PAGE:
By Doug Lynch
In a knowledge economy, a lot of learning happens outside schools. Clearly, people who have the resources consume all sorts of supplemental education for their children--private lessons, summer camps, test prep courses, and so forth. But I am going to point to an even odder source: employers.
Most people don’t know it, but more people learn at work than in the formal K-16 education system. In terms of dollars, corporate America spends more on learning than the nation spends on higher education, and the scale of corporate education can be immense. One of my students is responsible for the development of almost three million employees. That’s three times the size of the New York City public schools. But while we all know Joel Klein, how many of you know the chief learning officer at Wal-Mart?
Corporate education is also often a “last chance” for folks whom we have collectively failed in the formal education system--if you work at one of the Yum! Brands franchises, chances are you didn’t go to Princeton. By some estimates, over 60% of learning efforts in corporate America involve remediation. Are they doing it for altruistic purposes? If you’re a capitalist, the answer is yes. Still, let’s be clear: They are doing it to improve their bottom line. Does that mean corporate education isn’t innovative and sophisticated? Absolutely not.
I have been awed and fascinated by what these organizations do to help their folks learn. They seem much more willing to experiment with approaches to learning, largely because the future of their business depends on it. While the public rhetoric around school reform shares the sense of urgency I see in corporate America, the actions of school systems don’t align with the rhetoric. My point isn’t to blame anyone. It could simply be that the schools are unable to adapt.
The sophistication of corporate learning enterprises has led me to believe that in the not too distant future we may see a radically different kind of education reform. Jack Welch, named by Fortune Magazine manager of the century, hired the country’s first chief learning officer at GE. The GE Leadership Development Center in Crotonville, NY, became the center of the corporate learning universe, and GE invested significantly in the education of its people.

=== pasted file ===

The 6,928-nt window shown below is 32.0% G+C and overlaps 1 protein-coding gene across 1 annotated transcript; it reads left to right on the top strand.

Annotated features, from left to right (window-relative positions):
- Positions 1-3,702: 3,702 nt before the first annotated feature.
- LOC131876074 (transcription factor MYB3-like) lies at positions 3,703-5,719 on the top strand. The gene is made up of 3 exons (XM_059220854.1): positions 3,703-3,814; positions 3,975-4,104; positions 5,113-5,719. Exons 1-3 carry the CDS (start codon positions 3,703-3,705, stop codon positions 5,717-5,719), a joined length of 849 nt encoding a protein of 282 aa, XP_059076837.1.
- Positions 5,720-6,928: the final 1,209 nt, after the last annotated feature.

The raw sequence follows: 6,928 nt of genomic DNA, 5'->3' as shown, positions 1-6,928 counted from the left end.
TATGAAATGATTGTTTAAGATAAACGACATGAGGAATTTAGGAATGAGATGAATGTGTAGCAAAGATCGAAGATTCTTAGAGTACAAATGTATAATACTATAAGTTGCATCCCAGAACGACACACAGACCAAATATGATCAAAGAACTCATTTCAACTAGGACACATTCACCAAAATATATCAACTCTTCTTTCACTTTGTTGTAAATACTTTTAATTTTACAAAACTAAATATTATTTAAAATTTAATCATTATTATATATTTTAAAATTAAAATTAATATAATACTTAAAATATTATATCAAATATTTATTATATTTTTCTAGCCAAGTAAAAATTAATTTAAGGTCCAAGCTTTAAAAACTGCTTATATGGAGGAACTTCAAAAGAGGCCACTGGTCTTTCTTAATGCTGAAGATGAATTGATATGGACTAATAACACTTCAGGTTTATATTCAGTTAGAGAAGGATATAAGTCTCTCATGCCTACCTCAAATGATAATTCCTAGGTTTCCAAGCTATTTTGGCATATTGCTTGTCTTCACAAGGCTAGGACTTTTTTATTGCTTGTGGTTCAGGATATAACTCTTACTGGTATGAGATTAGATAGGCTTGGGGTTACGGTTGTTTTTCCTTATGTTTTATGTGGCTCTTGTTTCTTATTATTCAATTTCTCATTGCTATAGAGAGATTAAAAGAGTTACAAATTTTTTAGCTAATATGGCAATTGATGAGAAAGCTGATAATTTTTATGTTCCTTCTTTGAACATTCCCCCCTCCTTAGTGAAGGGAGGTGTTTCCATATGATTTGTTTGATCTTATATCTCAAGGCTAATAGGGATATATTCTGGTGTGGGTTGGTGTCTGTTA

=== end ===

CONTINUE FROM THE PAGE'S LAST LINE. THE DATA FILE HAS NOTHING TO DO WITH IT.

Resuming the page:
We also know that corporate America invests more than the federal government does in things like STEM education through CSR and corporate philanthropic activities. Why? Because they want to grow future employees. GE invests significantly in the school districts where it has facilities.
When companies like GE realize that they have significant resources and expertise internally to develop people, and that they are spending hundreds of millions of dollars on remediation of their employees AND concurrently investing millions of dollars in the schools where their employees send their kids to try and grow future workers, they may decide to get into the charter school business. One day soon KIPP’s biggest “competitor” might be “GE Schools.” Fordism may rise again within our schools, and I’m not sure it will be a bad thing.
Doug Lynch is Vice Dean of the Graduate School of Education at the University of Pennsylvania.
The opinions expressed in The Futures of School Reform are strictly those of the author(s) and do not reflect the opinions or endorsement of Editorial Projects in Education, or any of its publications.